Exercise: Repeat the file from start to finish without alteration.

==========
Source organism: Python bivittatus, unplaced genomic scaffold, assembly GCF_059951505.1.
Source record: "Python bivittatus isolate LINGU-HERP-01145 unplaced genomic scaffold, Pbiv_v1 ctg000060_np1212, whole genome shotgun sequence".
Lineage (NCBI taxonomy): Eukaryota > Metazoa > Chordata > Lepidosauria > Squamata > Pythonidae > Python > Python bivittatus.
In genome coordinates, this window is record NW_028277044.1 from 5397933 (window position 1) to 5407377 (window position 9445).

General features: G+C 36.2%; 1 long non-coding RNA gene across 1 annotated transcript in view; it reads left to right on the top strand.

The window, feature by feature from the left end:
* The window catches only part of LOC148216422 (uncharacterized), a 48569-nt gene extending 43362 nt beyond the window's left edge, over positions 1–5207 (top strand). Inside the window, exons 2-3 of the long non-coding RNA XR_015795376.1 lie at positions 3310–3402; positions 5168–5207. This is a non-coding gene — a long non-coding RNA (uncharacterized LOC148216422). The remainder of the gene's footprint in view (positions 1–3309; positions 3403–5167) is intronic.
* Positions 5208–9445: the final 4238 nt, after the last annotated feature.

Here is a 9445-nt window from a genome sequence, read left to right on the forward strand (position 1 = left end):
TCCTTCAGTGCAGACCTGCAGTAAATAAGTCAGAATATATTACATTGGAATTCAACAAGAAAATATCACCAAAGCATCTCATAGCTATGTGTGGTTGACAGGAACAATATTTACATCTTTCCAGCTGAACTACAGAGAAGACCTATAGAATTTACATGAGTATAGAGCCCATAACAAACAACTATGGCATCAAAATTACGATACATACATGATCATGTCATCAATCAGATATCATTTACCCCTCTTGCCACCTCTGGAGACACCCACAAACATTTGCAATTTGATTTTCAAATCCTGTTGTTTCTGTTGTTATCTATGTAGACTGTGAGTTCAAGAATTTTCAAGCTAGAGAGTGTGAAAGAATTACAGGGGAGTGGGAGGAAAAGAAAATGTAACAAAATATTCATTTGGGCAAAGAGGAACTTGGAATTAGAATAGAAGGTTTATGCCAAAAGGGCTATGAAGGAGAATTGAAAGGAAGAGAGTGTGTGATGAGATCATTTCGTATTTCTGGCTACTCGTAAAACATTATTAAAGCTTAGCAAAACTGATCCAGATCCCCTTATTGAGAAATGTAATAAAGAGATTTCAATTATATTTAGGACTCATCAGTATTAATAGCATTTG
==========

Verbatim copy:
Source organism: Python bivittatus, unplaced genomic scaffold, assembly GCF_059951505.1.
Source record: "Python bivittatus isolate LINGU-HERP-01145 unplaced genomic scaffold, Pbiv_v1 ctg000060_np1212, whole genome shotgun sequence".
Lineage (NCBI taxonomy): Eukaryota > Metazoa > Chordata > Lepidosauria > Squamata > Pythonidae > Python > Python bivittatus.
In genome coordinates, this window is record NW_028277044.1 from 5397933 (window position 1) to 5407377 (window position 9445).

General features: G+C 36.2%; 1 long non-coding RNA gene across 1 annotated transcript in view; it reads left to right on the top strand.

The window, feature by feature from the left end:
* The window catches only part of LOC148216422 (uncharacterized), a 48569-nt gene extending 43362 nt beyond the window's left edge, over positions 1–5207 (top strand). Inside the window, exons 2-3 of the long non-coding RNA XR_015795376.1 lie at positions 3310–3402; positions 5168–5207. This is a non-coding gene — a long non-coding RNA (uncharacterized LOC148216422). The remainder of the gene's footprint in view (positions 1–3309; positions 3403–5167) is intronic.
* Positions 5208–9445: the final 4238 nt, after the last annotated feature.

Here is a 9445-nt window from a genome sequence, read left to right on the forward strand (position 1 = left end):
TCCTTCAGTGCAGACCTGCAGTAAATAAGTCAGAATATATTACATTGGAATTCAACAAGAAAATATCACCAAAGCATCTCATAGCTATGTGTGGTTGACAGGAACAATATTTACATCTTTCCAGCTGAACTACAGAGAAGACCTATAGAATTTACATGAGTATAGAGCCCATAACAAACAACTATGGCATCAAAATTACGATACATACATGATCATGTCATCAATCAGATATCATTTACCCCTCTTGCCACCTCTGGAGACACCCACAAACATTTGCAATTTGATTTTCAAATCCTGTTGTTTCTGTTGTTATCTATGTAGACTGTGAGTTCAAGAATTTTCAAGCTAGAGAGTGTGAAAGAATTACAGGGGAGTGGGAGGAAAAGAAAATGTAACAAAATATTCATTTGGGCAAAGAGGAACTTGGAATTAGAATAGAAGGTTTATGCCAAAAGGGCTATGAAGGAGAATTGAAAGGAAGAGAGTGTGTGATGAGATCATTTCGTATTTCTGGCTACTCGTAAAACATTATTAAAGCTTAGCAAAACTGATCCAGATCCCCTTATTGAGAAATGTAATAAAGAGATTTCAATTATATTTAGGACTCATCAGTATTAATAGCATTTG